Gaetz’s Rules of Disorder
When your ‘wingman’ writes a letter detailing illicit activities with a minor and hands it to Roger Stone.
Dear Reader (Including those of you who are Ancient Romans, in which case you would actually be “Dear Listeners” ),
So I started writing a very ambitious G-File about how the talk of a new progressive era is overblown. But it became too weighty and complicated to finish today. I figured I’d save it and move to some lighter fare.
I’ll do that in a moment, but first I’d like to make one small point: I keep hearing about how the “Reagan era is over.” In fact, I hear it virtually every time I tune into MSNBC. Doyle McManus, writing in the Los Angeles Times—where I am a columnist—dubs President Biden the “anti-Reagan.” John Harris at Politico makes essentially the same argument. In fairness, this is a bipartisan observation; here’s former Wisconsin Gov. Scott Walker saying pretty much the same thing.
The linchpin of this argument—which obviously has merit given Biden’s fairly radical plans to inflate the government and national debt—is that Reagan said “government is the problem,” and Biden thinks, to put it bluntly, that government is the solution. To what? Well, pretty much everything.
Again, there’s truth to the argument, but it rests on a lot of sloppy assumptions and stolen bases. First, a lot of people forget the full quote: “In this present crisis, government is not the solution to our problem; government is the problem.” That’s a very different assertion. There’s this myth that government was cut to the bone under Reagan. Yet the government was bigger on Reagan’s last day of office than his first. He promised to abolish the Department of Education, but by the end of his presidency, its budget doubled. But that’s a topic for another time.
Second, when the COVID-19 pandemic began, very few conservatives and Republicans disagreed that the government has a role in this present crisis. That’s why the Trump administration and a Republican-controlled Senate agreed to spend trillions on economic and public health efforts to mitigate the crisis. I’ve argued in this space countless times that pandemics, like wars, are supposed to be tackled by the government. The objection to Biden’s program is that he wants to spend trillions of dollars on policies that have nothing to do with the present crisis.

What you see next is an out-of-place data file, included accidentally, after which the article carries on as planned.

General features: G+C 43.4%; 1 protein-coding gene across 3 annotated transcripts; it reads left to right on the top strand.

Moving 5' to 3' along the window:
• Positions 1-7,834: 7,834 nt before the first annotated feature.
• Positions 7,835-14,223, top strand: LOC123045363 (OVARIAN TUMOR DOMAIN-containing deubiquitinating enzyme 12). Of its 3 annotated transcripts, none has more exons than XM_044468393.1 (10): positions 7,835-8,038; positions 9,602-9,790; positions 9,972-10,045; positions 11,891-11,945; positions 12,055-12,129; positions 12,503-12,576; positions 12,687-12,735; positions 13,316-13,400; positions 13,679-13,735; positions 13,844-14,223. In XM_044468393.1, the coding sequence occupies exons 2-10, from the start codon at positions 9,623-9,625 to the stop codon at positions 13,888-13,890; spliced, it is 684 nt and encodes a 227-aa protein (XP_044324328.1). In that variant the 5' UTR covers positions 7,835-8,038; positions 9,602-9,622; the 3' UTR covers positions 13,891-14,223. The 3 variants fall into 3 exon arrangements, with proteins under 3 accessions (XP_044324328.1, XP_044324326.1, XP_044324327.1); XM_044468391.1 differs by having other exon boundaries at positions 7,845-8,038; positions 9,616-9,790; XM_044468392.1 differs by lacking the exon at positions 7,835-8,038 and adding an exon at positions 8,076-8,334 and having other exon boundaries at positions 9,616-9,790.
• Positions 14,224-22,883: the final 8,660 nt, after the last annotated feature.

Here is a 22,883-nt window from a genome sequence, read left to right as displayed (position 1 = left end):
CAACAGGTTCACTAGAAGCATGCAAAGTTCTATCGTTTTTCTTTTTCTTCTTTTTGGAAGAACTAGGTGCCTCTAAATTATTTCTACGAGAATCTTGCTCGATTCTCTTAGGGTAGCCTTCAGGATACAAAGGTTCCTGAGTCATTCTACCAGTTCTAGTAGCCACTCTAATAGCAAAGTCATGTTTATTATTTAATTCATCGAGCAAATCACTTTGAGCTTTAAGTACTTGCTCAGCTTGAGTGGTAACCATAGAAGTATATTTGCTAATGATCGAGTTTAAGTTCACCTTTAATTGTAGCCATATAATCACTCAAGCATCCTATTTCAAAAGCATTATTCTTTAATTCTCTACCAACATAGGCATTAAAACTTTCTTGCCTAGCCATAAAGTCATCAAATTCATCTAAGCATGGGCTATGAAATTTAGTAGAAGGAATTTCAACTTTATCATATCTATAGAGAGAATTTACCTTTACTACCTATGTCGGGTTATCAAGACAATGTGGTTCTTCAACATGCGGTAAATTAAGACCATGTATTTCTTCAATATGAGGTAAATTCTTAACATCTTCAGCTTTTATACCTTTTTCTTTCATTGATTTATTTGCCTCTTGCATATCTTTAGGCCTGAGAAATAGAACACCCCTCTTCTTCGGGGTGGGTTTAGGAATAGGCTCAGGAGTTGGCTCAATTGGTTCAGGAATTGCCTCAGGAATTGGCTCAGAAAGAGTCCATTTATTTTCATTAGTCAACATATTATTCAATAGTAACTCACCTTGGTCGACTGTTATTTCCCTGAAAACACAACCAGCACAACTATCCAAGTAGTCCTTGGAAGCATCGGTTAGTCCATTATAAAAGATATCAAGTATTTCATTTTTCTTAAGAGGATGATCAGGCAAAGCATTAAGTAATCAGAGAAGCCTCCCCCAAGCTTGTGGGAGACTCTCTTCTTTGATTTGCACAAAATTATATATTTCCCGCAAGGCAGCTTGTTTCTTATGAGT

But that’s all grist for another day. The thing I find fascinating is that there is only one topic that obsesses the liberals celebrating the “Biden era” of big government as the solution to all that ails us is. That topic—wait for it—is policing. To be sure, left-wingers don’t all support efforts to “defund the police,” but it is very rare to hear any of them push back against those who do. As I noted on Wednesday, they tend to let the “defund the police” crowd claim that police forces are modern incarnations of slave patrols without any skepticism.
But here’s the thing: There is no more central institution to government qua government than policing. Police are part of this thing called “law enforcement.” And law enforcement is pretty much the essence of government. Governments make laws. Laws are meaningless if they are not enforced.
The first states probably began as a form of “stationary banditry,” as Mancur Olson argued. But even then, inherent to the idea of government was the enforcement of rules. That’s what police do. You can change their name, you can take away their guns, you can do all sorts of things—good, bad, wise, or dumb—in an effort to reform policing. But if you want to make sure laws are enforced, someone’s gotta do the enforcing.
George Washington probably never said, “Government is not reason; it is not eloquence; it is force. Like fire, it is a dangerous servant and a fearful master.” But whoever really did say it had a point. Let’s say Congress passes a nice, progressive law like a wealth tax on billionaires and Elon Musk refuses to pay. Eventually, after all the paper gets pushed and lawyers get paid, the police are going to knock on his door (assuming he doesn’t hyper-tube to some place without extradition) and either say “Pay up,” or “Come with us.” I guess you could rely on citizen arrests or posses instead of a traditional police force. But in a modern, diverse, and very large society, that sounds like a recipe for headaches.